Each year, Ben Lomond’s Little People’s Repertory Theater (LPRT) for children 8-14 hosts its annual summer theater program, culminating in a public performance that’s part campy, part sci-fi, part Marvel-ous and 100% original.
In 2020, LPRT Executive Director Jannine Chadwick held her breath as she and her crew produced a streaming performance of their annual show. This year, though, “live” might find its way back to Ben Lomond’s Park Hall, which is where the musicals are performed, and have been for 25 years.
“We will be performing 10 live shows,” Chadwick said. “We have slightly reduced seating from normal years due to Covid concerns, with the exception of our two Thursday shows which are significantly reduced and are pod-style seating. We will be streaming one, possibly two of our sold-out shows, (dates tbd.)”
Over the last year, Chadwick said LPRT learned many things from the pandemic-related restrictions that forced them to think on their feet and modify their program without knowing what to expect from week to week. In addition, when the shelter-in-place order was first implemented, they had only just procured the LPRT Annex, a small storefront on Mill Street in Ben Lomond.
“We were planning to expand our program to offer year-round performing arts classes. All of that abruptly stopped by the end of March,” Chadwick said. “By the time summer rolled around and kids had been out of school for a few months, we had heard from families that kids were starved for connection, little did they know … They were willing to do anything to be together face-to-face. So were we. We got really creative about how to do ‘process and product’ and we made a full-length movie.”
Chadwick said the kids met in small groups, and they edited the film together over eight months. The film eventually showed it at the Boardwalk drive-in.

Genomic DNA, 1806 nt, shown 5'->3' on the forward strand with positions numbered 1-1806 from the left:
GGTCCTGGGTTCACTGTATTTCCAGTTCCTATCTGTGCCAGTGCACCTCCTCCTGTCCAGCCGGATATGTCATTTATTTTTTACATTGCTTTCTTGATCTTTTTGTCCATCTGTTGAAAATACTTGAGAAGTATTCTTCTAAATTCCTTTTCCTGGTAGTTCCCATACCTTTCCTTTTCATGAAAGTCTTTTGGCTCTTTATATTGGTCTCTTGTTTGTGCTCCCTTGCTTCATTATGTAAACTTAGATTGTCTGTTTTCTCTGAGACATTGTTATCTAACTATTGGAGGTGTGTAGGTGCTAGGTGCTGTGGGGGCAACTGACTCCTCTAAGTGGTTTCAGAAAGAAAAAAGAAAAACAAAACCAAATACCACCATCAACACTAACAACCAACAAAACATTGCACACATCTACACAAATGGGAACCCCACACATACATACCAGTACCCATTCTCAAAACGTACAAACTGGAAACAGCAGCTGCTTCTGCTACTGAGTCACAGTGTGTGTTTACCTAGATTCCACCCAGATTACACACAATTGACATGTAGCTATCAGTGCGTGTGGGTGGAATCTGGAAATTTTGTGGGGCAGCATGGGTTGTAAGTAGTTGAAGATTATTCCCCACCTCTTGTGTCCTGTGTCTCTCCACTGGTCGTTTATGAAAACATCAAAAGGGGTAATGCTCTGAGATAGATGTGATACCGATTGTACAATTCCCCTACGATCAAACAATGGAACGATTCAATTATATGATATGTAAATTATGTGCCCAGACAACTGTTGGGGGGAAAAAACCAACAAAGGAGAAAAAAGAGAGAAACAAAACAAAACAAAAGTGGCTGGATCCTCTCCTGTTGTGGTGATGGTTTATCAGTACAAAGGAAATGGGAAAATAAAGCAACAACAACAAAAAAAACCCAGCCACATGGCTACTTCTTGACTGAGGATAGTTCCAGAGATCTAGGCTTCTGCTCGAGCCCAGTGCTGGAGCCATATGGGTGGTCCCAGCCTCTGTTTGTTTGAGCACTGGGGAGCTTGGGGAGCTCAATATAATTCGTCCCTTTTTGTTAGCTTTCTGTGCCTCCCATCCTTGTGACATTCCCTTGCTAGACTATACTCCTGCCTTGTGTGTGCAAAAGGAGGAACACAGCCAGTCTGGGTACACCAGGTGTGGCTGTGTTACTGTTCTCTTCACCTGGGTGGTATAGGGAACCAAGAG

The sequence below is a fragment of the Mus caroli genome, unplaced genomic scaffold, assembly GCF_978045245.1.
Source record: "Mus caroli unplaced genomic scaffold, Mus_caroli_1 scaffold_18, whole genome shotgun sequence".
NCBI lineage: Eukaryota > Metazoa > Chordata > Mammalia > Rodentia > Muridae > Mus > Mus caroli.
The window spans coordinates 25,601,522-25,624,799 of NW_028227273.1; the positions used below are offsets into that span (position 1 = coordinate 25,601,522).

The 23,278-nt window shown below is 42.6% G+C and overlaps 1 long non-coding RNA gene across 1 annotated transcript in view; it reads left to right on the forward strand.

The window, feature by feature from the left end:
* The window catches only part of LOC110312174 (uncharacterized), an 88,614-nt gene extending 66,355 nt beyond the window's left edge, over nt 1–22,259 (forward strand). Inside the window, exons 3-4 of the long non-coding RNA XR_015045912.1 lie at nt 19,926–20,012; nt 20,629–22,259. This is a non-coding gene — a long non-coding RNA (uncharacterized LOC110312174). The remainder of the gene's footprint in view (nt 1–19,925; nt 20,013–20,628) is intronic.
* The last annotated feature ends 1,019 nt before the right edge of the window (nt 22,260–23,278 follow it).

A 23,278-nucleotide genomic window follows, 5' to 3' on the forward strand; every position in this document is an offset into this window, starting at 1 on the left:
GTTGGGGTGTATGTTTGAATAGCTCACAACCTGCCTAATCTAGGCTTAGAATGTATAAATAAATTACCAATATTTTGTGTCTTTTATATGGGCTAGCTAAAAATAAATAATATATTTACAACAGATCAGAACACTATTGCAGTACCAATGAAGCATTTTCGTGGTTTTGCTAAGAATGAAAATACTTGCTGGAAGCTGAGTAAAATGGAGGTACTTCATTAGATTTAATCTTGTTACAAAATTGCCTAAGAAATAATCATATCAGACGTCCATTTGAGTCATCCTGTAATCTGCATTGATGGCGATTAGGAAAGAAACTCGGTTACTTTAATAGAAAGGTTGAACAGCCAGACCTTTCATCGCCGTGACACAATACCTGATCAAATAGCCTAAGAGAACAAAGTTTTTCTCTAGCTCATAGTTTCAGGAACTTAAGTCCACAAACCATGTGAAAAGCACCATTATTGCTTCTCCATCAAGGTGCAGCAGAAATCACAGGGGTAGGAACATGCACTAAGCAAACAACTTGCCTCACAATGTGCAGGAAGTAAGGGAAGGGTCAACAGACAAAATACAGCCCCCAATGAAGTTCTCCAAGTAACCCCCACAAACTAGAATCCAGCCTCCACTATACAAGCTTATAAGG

“I think we all felt caught up in the ‘if you build it they will come’ magic,” Chadwick said.
As is typical for LPRT, the staff worked to create a blend of literature and pop culture, culminating in this year’s stew of “Alice in Wonderland” meets “The Avengers,” complete with eclectic costumes, original choreography and musical numbers that have been customized to work with the play’s theme. More than 60 local young people are participating in this year’s performances, including some students who otherwise would have aged out, but have been grandfathered in due to the pandemic. Cast members are allowed to participate through junior high school or age 15, whichever comes first.
“Last year our graduating cast members, those entering high school, didn’t get the usual send off,” she said. “We provided them an opportunity to participate this summer, if they made the movie with us last year, yet missed out on some of the frills of being part of the live LPRT experience. We have some special privileges afforded to them, like coming out on stage during intermission and meeting younger audience members. They also get a special acknowledgment in front of the audience after the closing show.”
Chadwick said the LPRT staff and participants continue to follow many Covid-related precautions, such as mask-wearing and temperature checks prior to rehearsals.
“We know anything can happen, and we have learned to be flexible; mostly, we are just grateful to be together,” Chadwick said. “I have never seen such well-behaved kids. I know the last year and a half has been really hard on them. A number of our families lost homes in the CZU fires right as our production ended last summer. Seeing them be creative, social, communal, and supportive has been healing for actors as well as their families and for staff. It’s a return to normal.”
“Alice’s Avengers in Underland” runs from July 21-Aug. 1, with special socially distanced shows on Thursdays. Tickets and information can be found online at www.lprt.org.